As with young children, the signs of stress in teens, tweens, and young adults vary—from person to person and age to age. However, if your child is stressed, they will likely exhibit one or more of the following symptoms:

  • Headaches
  • Stomachaches
  • Nausea
  • Sleep issues, including insomnia, hypersomnia, and/or difficulty falling or staying asleep
  • Irritability
  • Educational issues
  • Changes to their social behavior

What Causes Stress in Children?

Numerous factors can cause stress in children. As mentioned, everything from academic worries to a full social calendar can cause panic, fear, and overwhelm. Below are some of the most common causes of stress in children, from 18 months to 18 years.

Parents, take heed: Separation anxiety can be a major cause of stress for babies, toddlers, and preschoolers."Though separation anxiety is often a healthy response to being separated, it can also be a reaction to an unrelated stressor, such as a new day care," Dr. Hackney explains. "When there's a life stressor, kids' tolerance for other frustrations tends to go down." This can lead to increased clinginess, difficulties with goodbyes, or nervousness about being away from primary caregivers.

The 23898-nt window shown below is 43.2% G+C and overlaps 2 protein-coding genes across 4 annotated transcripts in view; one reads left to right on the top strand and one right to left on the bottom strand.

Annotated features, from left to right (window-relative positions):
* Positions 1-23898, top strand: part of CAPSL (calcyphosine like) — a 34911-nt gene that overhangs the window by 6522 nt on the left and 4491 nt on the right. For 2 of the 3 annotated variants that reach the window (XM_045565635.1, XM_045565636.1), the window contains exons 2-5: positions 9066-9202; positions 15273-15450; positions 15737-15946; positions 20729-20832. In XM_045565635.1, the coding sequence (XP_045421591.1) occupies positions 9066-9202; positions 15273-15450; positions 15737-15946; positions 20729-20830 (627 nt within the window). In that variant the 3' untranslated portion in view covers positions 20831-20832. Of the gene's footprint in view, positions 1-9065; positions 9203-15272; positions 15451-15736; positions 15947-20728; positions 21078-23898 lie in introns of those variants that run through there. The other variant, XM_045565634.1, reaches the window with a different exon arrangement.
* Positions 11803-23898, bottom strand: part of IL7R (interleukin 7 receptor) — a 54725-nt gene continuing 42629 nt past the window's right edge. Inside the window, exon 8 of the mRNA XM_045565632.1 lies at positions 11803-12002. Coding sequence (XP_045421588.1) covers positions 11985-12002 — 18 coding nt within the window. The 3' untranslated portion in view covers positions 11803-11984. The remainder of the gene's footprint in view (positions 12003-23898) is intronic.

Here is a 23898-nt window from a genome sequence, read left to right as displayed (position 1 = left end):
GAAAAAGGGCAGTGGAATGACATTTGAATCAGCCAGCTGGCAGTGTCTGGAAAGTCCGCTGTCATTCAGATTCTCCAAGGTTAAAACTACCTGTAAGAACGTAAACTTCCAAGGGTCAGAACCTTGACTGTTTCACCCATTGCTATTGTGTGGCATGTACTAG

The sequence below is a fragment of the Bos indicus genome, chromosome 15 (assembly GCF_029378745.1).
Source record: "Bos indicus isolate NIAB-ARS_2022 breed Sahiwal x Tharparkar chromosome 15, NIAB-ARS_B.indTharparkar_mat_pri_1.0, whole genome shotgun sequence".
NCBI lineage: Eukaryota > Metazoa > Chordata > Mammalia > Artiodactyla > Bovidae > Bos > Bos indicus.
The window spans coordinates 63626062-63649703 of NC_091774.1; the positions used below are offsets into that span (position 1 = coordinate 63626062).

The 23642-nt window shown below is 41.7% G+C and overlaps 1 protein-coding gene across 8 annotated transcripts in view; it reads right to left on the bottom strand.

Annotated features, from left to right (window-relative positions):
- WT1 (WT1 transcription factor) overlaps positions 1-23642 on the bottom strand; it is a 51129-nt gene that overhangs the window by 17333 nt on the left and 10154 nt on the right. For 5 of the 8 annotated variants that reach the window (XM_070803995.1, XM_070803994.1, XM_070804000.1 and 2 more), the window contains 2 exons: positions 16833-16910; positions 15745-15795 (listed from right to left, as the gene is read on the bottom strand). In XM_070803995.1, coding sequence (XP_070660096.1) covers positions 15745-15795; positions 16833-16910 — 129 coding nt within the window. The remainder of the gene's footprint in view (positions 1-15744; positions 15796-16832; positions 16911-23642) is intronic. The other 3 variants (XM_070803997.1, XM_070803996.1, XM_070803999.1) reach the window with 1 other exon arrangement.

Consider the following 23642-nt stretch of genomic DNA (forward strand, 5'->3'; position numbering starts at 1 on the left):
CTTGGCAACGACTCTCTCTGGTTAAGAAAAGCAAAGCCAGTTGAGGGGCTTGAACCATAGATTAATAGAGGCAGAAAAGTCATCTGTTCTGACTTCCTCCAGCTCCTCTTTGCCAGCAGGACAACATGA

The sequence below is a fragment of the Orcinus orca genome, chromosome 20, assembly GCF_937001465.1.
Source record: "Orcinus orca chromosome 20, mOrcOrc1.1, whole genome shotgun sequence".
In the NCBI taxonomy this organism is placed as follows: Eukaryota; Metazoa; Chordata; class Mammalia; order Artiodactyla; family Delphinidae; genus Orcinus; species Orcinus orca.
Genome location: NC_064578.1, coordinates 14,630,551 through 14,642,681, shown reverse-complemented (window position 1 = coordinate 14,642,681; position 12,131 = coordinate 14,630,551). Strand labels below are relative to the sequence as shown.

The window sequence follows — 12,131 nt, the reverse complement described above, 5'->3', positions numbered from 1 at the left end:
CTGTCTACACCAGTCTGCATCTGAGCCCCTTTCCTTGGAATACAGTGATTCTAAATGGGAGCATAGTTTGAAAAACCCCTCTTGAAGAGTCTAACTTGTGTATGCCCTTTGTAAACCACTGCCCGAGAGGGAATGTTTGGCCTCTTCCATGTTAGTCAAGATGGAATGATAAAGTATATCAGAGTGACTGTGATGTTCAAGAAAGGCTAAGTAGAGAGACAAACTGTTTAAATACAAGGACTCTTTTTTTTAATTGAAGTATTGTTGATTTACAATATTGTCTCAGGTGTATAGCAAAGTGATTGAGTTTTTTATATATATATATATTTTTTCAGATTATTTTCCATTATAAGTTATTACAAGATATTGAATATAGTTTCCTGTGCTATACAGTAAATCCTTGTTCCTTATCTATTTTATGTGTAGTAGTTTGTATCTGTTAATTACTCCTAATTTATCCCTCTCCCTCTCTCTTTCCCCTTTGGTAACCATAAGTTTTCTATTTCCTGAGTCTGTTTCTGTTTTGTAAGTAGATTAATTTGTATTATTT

Familial Changes

Major family changes such as death, divorce, a parent's job loss, or a new home can stress children of all ages. "The combination of heightened emotions, disrupted schedules, and unfamiliar routines can make even the most relaxed child feel some tension," Pantley says. Even positive changes, like the birth of a sibling, can be stressful. "Change equals stress," Dr. Hackney explains. If there is a significant impact on the way life has normally been, stress can result.


According to Medline Plus, a website from the National Library of Medicine and National Institute of Health, school can be a major stressor for children, teens, tweens, and young adults. "Worrying about schoolwork or grades, juggling responsibilities... [and navigating] problems with friends, bullying, or peer group pressures" can all cause a child to feel stressed out.

Overwhelming Schedules

Children live in the present and enjoy taking the time to experience the world around them, so overscheduling them for different activities or rushing from place to place can create stress. If a parent's agenda or busy to-do list disregards a child's rhythm, stress will occur.